1. Federal Government.—As this is the subject of a separate article (vol. ix. p. Gl), we need only notice here the case in which one of the associated Governments is the ultimate seat of sovereign power the others being its colonies or dependencies. England is, of course, by far the most illustrious example of a country so situated, and her relations with the subordinate communities exhibit much variety of form. One leading distinction may be drawn, namely, between the communities which are allowed to govern themselves and those which, either as being unfit for self-government, like India and Fiji, or on account of the military necessities of the situation, as Malta and Gibraltar, are governed by the officers of the English Government. In the subject dependencies, as the latter may be called, the government is usually carried on by a governor and council, nominated by the crown, and holding office for various terms of- years. The council, as a general rule, consists of the higher officers of the dependency, such as the chief-justice or the attorney- general. The governor and council are strictly the delegates of the home Government and have no legal or constitutional status of their own. The recently acquired island of Cyprus occupies an anomalous position in the British state system. The English Government holds it, not as sovereign, but as lieutenant-general of the sovereign, the sultan of Turkey. The government of the island is vested in a commissioner who takes his orders, not from the colonial, but from the foreign office. As a general rule the relations between the mother country and her dependencies are under the charge- of a special department of state the colonial office. In free dependencies the alternative is between some kind of confederation with the mother country, whereby the dependency shall have a representative voice in the supreme government, and the practical independence of the dependency in all but international affairs. In the French system the deputies of Algiers and other colonies sit in the supreme legislature along with the other representatives of France. In the English system distance alone would render sucha scheme impracticable; and, even where distance would be little or no hindrance, there has been no desire en either side for any such connexion. Dependencies like the Isle of Man and the Channel Islands are as completely sepa rated from England as New Zealand and Canada. The free dependencies have local constitutions framed on the model of the home Government two chambers of legis lature, a governor nominated by the crown, and a ministry dependent on parliament. The governor is supposed to stand to the ministry and parliament as the crown to the ministry and parliament at home ; but it is to be remem bered that the governor is, properly speaking, the representa tive not of the English crown but of the English Govern ment. It is from the colonial secretary that the governor takes his instructions, and the colonial secretary and his colleagues take their instructions from the House of Commons. And, just as the practice of the constitution has made it impossible for the monarch to resist the wishes of parliament, so it is established that the governor, ns representing England, shall not veto enactments of the colonial legislature. Just as in England the House of Commons invariably determines the fate of a ministry, so does the lower or popular house in a colonial legislature. It is needless to say that this is a very great advance on the old theory of colonial relations. Beginning in special grants or charters granted to individuals or corporations, the English colonies in North America held their liberties by the grace of the crown. The successful revolt of the colonies taught the mother country the folly of supposing that Englishmen in America would consent to be governed by Englishmen at home. Although colonial institutions are modelled as nearly as may be after the original type, they are not entirely free from questions of fundamental difficulty. The central question of government Whose will is to prevail 1 has at the present time (1879) been agitating two of the greatest of the colonies, a deadlock between the council and the assembly in Victoria being referred to England, and the governor-general of Canada refusing to dismiss a^lieu- teuant-governor on the advice of his responsible ministry. The subjection of colonies to the home Government is still retained in two important cases. The colonies have no voice whatever in determining the nature of their relations with other communities ; the question of peace or war is decided for them by the home Government. Again, all the colonies, whatever may be their powers of local self- government, seek justice in the last resort from the sove reign in council.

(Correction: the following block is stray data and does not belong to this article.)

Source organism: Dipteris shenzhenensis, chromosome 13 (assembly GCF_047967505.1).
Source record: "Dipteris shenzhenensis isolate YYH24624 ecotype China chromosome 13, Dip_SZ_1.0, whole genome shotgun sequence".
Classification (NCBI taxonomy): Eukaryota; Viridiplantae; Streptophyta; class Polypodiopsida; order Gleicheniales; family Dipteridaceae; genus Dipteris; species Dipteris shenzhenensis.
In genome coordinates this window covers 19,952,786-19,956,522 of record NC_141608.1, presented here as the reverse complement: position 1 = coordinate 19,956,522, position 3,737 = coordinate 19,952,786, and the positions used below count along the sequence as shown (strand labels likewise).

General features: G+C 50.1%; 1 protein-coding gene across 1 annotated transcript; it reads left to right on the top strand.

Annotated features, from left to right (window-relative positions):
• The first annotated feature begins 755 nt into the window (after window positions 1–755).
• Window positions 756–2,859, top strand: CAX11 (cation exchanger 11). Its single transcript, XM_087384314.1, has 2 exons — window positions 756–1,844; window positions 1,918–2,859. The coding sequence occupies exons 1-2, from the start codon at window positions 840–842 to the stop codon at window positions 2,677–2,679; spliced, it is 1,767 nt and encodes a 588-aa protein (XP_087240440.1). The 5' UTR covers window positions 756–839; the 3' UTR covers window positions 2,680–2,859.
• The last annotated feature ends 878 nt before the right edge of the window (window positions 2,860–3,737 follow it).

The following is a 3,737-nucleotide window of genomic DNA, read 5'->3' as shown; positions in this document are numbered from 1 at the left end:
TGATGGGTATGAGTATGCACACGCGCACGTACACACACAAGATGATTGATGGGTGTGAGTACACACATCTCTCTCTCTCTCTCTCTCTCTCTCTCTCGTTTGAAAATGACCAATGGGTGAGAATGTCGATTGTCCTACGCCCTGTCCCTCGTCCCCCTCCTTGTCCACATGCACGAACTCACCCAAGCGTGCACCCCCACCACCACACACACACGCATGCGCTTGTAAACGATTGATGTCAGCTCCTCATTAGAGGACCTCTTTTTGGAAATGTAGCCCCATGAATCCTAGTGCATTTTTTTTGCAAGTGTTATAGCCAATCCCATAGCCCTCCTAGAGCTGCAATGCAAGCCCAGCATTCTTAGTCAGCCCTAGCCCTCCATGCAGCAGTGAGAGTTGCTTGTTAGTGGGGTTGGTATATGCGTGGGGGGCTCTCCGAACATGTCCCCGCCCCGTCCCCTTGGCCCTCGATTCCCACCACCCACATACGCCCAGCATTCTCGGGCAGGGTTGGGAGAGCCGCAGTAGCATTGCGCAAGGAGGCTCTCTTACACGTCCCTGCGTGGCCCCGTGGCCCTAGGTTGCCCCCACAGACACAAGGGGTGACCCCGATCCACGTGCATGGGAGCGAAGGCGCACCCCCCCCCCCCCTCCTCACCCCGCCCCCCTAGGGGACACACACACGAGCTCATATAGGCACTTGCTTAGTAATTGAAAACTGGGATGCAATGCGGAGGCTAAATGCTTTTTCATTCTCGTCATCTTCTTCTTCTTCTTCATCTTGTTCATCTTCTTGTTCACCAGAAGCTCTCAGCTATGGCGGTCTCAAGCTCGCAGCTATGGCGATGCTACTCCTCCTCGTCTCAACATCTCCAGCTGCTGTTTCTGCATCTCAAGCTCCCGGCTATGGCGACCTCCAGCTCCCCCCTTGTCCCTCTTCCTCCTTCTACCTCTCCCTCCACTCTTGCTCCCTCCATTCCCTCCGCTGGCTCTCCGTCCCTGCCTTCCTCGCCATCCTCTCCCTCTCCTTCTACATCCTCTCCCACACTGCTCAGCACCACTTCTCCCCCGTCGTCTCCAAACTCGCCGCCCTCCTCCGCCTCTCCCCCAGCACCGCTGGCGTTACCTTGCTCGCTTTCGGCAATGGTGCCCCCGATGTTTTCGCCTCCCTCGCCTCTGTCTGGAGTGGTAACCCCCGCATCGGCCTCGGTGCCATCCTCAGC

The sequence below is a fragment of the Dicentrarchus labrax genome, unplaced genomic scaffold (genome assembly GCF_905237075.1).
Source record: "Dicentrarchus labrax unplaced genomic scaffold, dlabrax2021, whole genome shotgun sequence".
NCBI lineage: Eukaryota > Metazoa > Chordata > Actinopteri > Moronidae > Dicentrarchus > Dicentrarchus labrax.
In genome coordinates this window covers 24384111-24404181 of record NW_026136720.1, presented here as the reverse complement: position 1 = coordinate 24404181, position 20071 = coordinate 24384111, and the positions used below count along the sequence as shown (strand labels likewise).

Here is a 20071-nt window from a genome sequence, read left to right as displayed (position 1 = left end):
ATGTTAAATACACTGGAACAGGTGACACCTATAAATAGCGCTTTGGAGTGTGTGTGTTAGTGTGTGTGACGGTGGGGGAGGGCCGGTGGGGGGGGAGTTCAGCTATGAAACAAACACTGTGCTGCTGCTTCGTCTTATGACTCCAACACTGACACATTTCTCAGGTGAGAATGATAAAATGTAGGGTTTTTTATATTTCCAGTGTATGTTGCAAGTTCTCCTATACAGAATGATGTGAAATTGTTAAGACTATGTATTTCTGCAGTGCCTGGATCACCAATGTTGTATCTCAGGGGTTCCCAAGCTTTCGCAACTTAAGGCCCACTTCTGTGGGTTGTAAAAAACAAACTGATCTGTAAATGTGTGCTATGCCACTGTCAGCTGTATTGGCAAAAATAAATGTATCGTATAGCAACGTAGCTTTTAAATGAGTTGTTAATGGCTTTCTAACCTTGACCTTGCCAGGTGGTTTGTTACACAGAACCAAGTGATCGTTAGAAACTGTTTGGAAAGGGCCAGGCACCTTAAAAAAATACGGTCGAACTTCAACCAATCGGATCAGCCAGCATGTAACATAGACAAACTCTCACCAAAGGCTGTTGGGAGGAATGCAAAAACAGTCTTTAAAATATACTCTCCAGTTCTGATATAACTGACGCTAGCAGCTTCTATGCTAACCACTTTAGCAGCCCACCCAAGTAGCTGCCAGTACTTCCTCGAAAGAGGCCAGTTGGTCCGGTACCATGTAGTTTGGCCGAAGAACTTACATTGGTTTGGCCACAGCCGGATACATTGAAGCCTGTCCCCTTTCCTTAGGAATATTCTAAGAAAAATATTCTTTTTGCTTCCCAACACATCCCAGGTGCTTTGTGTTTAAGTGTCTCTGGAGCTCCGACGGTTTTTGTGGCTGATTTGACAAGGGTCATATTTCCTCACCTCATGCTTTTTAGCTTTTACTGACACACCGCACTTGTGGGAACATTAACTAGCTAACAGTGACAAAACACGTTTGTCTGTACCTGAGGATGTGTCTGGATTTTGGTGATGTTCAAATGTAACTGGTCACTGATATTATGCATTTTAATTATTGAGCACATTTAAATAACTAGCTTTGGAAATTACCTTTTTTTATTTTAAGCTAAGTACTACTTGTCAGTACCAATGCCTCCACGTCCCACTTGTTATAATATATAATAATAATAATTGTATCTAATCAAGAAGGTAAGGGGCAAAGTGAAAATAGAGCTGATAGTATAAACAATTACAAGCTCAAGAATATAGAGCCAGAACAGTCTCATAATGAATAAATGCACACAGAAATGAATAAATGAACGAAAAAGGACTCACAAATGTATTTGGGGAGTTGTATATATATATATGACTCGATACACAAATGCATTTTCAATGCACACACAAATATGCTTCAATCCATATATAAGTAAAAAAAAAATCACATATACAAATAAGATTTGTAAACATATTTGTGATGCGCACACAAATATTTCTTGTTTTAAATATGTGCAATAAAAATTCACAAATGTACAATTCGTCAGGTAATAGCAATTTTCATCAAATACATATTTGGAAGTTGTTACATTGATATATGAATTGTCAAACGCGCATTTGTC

2. Local Government.—As the business of society at large must be undertaken by the supreme government, so the local business of the subdivisions of society must be undertaken by local sub-governments. Local government repeats on a small scale the features of the supreme government, but its business is chiefly judicial and adminis trative. The most marked distinction here is between rural and urban communities between the county and the borough. Self-government or representative govern ment is the rule in the latter, the exception in the former. In England, since the Municipal Corporations Act, the affairs of all urban communities, except the city of London and a few unimportant boroughs, are managed by the direct representatives of the inhabitants. In the counties the control of affairs rests with the justices of the peace, who are nominated by the crown exclusively from the class of gentry. The degree of control exercised by the supreme govern ment over local governments is a point of first-rate import ance in the constitution of a country. Among free countries England and France stand at opposite ends of the scale, England being characterized by great local independence, France by strict central control. Thus it is said that, even under the republic, the minister of education can say that at a given hour all the children in all the schools of France are learning the same lesson. The habitual dependence of the French people upon the action of the state has been described as a survival from the times of imperial despotism which may be expected to disappear gradually under the influence of freedom. A step in this direction has certainly been taken in the proposal to allow communes to elect their own maire ; and the abuse of the prefectoral system by a recent ministry ought to lead to some diminution of its enormous powers. On the other hand the increased activity of the state, which, as we have already seen, has accompanied the establishment of popular government on a wide basis in England, has shown itself also in increased centralization. The new functions educational, sanitary, and other- imposed on local bodies are controlled by the supreme government through central boards. In 1871 the local government board was constituted to take over the powers of control over local boards hitherto exercised by various high officers of state, the poor law board, and the privy council. More recently the Prisons Act of 1877 has trans ferred to the secretary of state the powers hitherto exercised by the local prison authorities, and has made the cost of maintaining local prisons a burden on the public funds.